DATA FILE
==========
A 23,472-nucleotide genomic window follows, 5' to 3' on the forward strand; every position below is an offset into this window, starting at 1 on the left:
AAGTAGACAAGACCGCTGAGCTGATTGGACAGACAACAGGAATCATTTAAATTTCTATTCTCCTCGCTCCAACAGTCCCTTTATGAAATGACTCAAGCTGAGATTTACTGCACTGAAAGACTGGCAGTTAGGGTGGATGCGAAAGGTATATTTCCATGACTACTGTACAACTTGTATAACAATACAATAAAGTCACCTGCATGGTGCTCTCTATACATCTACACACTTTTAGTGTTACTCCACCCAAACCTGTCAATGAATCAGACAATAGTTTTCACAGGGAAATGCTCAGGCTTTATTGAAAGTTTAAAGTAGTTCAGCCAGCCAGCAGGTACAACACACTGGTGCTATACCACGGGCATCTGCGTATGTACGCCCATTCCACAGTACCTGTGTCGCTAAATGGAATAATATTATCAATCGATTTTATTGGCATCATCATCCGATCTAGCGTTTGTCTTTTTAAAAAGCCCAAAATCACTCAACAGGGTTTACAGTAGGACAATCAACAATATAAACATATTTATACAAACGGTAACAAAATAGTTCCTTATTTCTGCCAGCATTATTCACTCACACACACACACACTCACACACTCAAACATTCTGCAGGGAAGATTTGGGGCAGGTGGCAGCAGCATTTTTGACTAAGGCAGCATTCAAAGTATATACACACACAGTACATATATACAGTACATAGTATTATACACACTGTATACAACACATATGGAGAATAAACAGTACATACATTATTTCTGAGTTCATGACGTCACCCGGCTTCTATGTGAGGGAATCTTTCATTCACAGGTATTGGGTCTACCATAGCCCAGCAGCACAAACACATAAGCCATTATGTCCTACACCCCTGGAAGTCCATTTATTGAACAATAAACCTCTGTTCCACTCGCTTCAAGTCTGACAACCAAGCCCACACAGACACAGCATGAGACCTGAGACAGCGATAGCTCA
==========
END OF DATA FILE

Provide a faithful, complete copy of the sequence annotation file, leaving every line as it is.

A 23,472-nucleotide genomic window follows, 5' to 3' on the forward strand; every position below is an offset into this window, starting at 1 on the left:
AAGTAGACAAGACCGCTGAGCTGATTGGACAGACAACAGGAATCATTTAAATTTCTATTCTCCTCGCTCCAACAGTCCCTTTATGAAATGACTCAAGCTGAGATTTACTGCACTGAAAGACTGGCAGTTAGGGTGGATGCGAAAGGTATATTTCCATGACTACTGTACAACTTGTATAACAATACAATAAAGTCACCTGCATGGTGCTCTCTATACATCTACACACTTTTAGTGTTACTCCACCCAAACCTGTCAATGAATCAGACAATAGTTTTCACAGGGAAATGCTCAGGCTTTATTGAAAGTTTAAAGTAGTTCAGCCAGCCAGCAGGTACAACACACTGGTGCTATACCACGGGCATCTGCGTATGTACGCCCATTCCACAGTACCTGTGTCGCTAAATGGAATAATATTATCAATCGATTTTATTGGCATCATCATCCGATCTAGCGTTTGTCTTTTTAAAAAGCCCAAAATCACTCAACAGGGTTTACAGTAGGACAATCAACAATATAAACATATTTATACAAACGGTAACAAAATAGTTCCTTATTTCTGCCAGCATTATTCACTCACACACACACACACTCACACACTCAAACATTCTGCAGGGAAGATTTGGGGCAGGTGGCAGCAGCATTTTTGACTAAGGCAGCATTCAAAGTATATACACACACAGTACATATATACAGTACATAGTATTATACACACTGTATACAACACATATGGAGAATAAACAGTACATACATTATTTCTGAGTTCATGACGTCACCCGGCTTCTATGTGAGGGAATCTTTCATTCACAGGTATTGGGTCTACCATAGCCCAGCAGCACAAACACATAAGCCATTATGTCCTACACCCCTGGAAGTCCATTTATTGAACAATAAACCTCTGTTCCACTCGCTTCAAGTCTGACAACCAAGCCCACACAGACACAGCATGAGACCTGAGACAGCGATAGCTCA